John Young worked with Mr Delaat on the Medicines Australia board during his tenure as the country manager of Pfizer.

"He combined an insightful and strategic perspective on the key issues facing the industry, and engaged with key stakeholders and policymakers on the issues of the day with persistence, passion and grace," said Mr Young.

"I experienced these qualities as he patiently guided me as an inexperienced newcomer to the MA Board and Australian industry. Will and I kept in touch periodically after I left Australia and I know he retained his passion and personal advocacy for access to innovative science and medicines for patients who need them, even as he battled his own illness for so long. He will truly be missed by so many people who will remember not only his outstanding career accomplishments but as a man of great integrity and kindness. He will be missed," added Mr Young.

The chair of Better Access Australia Felicity McNeill PSM, who worked with Mr Delaat when she led the area in the Department of Health responsible for the PBS, said, "Our health system is the better for Will’s work but will be the poorer for his absence. He laid the foundations for many things your readership takes for granted today.

“Will was old school. He believed in policy and structural reform, not just the quick sale and took the time to see an issue from all sides.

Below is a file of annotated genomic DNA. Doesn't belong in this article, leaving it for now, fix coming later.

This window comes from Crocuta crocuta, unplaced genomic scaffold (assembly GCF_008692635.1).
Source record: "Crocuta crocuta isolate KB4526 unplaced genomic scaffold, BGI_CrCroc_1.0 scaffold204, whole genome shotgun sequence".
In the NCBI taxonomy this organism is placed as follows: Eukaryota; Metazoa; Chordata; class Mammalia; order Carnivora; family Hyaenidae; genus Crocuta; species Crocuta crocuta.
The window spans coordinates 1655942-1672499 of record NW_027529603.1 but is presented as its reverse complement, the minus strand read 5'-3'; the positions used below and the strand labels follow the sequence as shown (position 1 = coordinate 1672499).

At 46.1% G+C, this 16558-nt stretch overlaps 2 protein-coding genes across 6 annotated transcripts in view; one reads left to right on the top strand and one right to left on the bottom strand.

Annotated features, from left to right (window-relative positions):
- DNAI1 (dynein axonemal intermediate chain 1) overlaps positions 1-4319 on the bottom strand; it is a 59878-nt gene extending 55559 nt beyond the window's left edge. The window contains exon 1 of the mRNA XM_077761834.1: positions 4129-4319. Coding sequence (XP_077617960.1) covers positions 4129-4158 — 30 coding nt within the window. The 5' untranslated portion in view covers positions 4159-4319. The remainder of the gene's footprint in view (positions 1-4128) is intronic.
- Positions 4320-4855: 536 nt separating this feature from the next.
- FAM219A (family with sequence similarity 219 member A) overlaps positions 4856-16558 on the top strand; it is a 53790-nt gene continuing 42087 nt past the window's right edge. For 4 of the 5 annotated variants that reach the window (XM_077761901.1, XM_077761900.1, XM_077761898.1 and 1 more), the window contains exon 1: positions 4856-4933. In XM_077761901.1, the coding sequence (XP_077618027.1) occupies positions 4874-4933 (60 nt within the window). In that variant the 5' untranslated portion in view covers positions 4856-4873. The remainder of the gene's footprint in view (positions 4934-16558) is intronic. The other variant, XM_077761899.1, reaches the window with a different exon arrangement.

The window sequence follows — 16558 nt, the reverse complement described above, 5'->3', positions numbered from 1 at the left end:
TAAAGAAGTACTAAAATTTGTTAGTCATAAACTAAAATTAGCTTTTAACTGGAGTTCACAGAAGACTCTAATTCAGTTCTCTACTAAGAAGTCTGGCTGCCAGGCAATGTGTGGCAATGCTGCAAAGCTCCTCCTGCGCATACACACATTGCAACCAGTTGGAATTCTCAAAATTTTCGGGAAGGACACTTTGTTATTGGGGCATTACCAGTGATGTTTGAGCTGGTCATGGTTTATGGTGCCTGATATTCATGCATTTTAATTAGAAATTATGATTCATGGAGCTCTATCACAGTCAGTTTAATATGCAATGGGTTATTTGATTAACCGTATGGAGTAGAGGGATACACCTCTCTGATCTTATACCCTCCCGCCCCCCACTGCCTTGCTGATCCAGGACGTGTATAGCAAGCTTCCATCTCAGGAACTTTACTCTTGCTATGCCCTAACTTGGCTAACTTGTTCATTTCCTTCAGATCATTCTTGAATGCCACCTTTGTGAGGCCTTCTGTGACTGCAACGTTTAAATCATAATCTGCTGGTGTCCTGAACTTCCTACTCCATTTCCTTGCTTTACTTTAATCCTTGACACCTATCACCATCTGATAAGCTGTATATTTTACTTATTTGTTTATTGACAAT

“From the reform of our organ and tissue donation and transplantation programs in Australia, to structural changes to the affordability and timeliness of access to medicines - Will never just sat at the table or walked the corridors of Parliament House, he took the time to listen to all those around him in order to find a way to look after the health of Australians today as well as tomorrow.

"Working with Will on the PBS, organ donation, medicine returns, fragile-X awareness, clinical trials, or just talking about the broader issues at play in Government, he taught me as much as he listened to me.

"A gentleman, an intellectually curious and respectful interlocutor and collaborator, I will truly miss his counsel and support," said Ms McNeill.

Biointelect's Jenny Herz added, "I joined the MA board in 2003 when Will was chair. It was my first board role and my first MDs job, I was 36. To this day I hold dear the fact that he always held true to his personal values, and was such a decent, kind supportive and encouraging person. He led the board in a collaborate style, was strategic, decisive and fun to be around. I learnt good governance from him and credit him as one of my most important industry mentors."